The next step involved her liaising with my previous consultant to establish the reason for the caesarean, after which she would meet with the other midwives to discuss whether or not they would take on my case. If so, then I would be under the supervision of a group of four midwives - any one of these might be on call around the time of delivery. I then explained that I had spoken to my GP who had been extremely helpful and sympathetic. However, she did not want to take offical responsibility for the homebirth, although she was willing to be in attendance during labour, if she could be contacted at the time. On her second visit, the midwife "'ms accompanied by the Head of Midwifery Services at the Queen Maternity Hospital. She had come to persuade me to have my baby in hospital, She expressed concern about the possibility of the caesarean scar rupturing during labour and the unreliability of back-up services in the event of such an emergency. They suggested I visit the labour ward at the Queen Mother’s where they had a special informal birthing room which might appeal to me. Feeling under pressure, I agreed to do this with my partner. However the predominance of medical technology even in the 'special' room made me even more determined to pursue my goal.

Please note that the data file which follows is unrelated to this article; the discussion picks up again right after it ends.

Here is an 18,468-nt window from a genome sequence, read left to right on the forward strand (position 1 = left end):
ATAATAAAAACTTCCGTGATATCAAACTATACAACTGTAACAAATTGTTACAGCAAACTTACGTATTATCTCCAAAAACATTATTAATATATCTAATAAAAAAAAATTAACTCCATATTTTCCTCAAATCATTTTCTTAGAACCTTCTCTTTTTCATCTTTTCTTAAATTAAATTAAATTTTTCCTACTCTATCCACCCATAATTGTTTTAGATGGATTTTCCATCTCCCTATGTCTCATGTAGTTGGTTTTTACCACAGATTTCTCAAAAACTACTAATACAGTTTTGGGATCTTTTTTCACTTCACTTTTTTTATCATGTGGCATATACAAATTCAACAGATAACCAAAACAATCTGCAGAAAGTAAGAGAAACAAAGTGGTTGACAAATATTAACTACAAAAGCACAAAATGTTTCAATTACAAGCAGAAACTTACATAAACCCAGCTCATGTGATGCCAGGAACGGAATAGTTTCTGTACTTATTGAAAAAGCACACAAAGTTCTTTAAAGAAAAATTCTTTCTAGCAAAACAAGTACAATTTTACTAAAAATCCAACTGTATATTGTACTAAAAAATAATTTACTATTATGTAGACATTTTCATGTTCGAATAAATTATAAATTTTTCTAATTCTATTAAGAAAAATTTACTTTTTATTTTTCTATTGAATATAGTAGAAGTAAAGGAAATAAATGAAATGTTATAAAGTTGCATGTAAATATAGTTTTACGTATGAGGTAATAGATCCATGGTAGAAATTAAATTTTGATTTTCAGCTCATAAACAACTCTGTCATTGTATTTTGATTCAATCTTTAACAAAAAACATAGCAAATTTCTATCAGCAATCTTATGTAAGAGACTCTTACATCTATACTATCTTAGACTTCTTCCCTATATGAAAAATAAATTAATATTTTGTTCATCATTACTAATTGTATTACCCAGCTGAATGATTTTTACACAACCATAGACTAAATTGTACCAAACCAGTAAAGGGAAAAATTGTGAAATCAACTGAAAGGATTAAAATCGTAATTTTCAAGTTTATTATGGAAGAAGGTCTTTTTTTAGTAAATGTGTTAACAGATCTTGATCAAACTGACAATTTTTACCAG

During the weeks which followed, I met all of the four midwives who had been assigned to my case. This forthcoming home confinement was a nerve-wracking prospect for all of them - mainly because of my medical history. their lack of experience in this area and because the responsibility lay on their shoulders alone if a GP was not in attendance during the labour. Later we discussed my birth plan and I emphasised again my desire for a natural birth with as little intervention as possible. Meanwhile, I had been doing some preparation work on my own. I had finally traced someone in Brighton who had had a successful home birth after a caesarean with a independent midwife. I found this very reassuring. I had also made several visits to a nutrition consultant in Edinburgh for advice on diet and supplementation. I read lots of books and attended N.C. T. Classes regularly. I also contacted the Association of Radical Midwives and attended one of their meetings on Homeopathy for Pregnancy and Labour. I discussed with them the confusion about my expected date of confinement. If I went too far beyond the scan dates I would most certainly be admitted to hospital for induction, which would increase the risk of another section considerably. We talked about ways of inducing labour naturally, and I then contacted a homeopath in Glasgow. She suggested a variety of preparations which could be of use during labour and afterwards. Although she could not be present herself during the birth she suggested we keep in touch by phone and she could provide certain remedies to be used as required.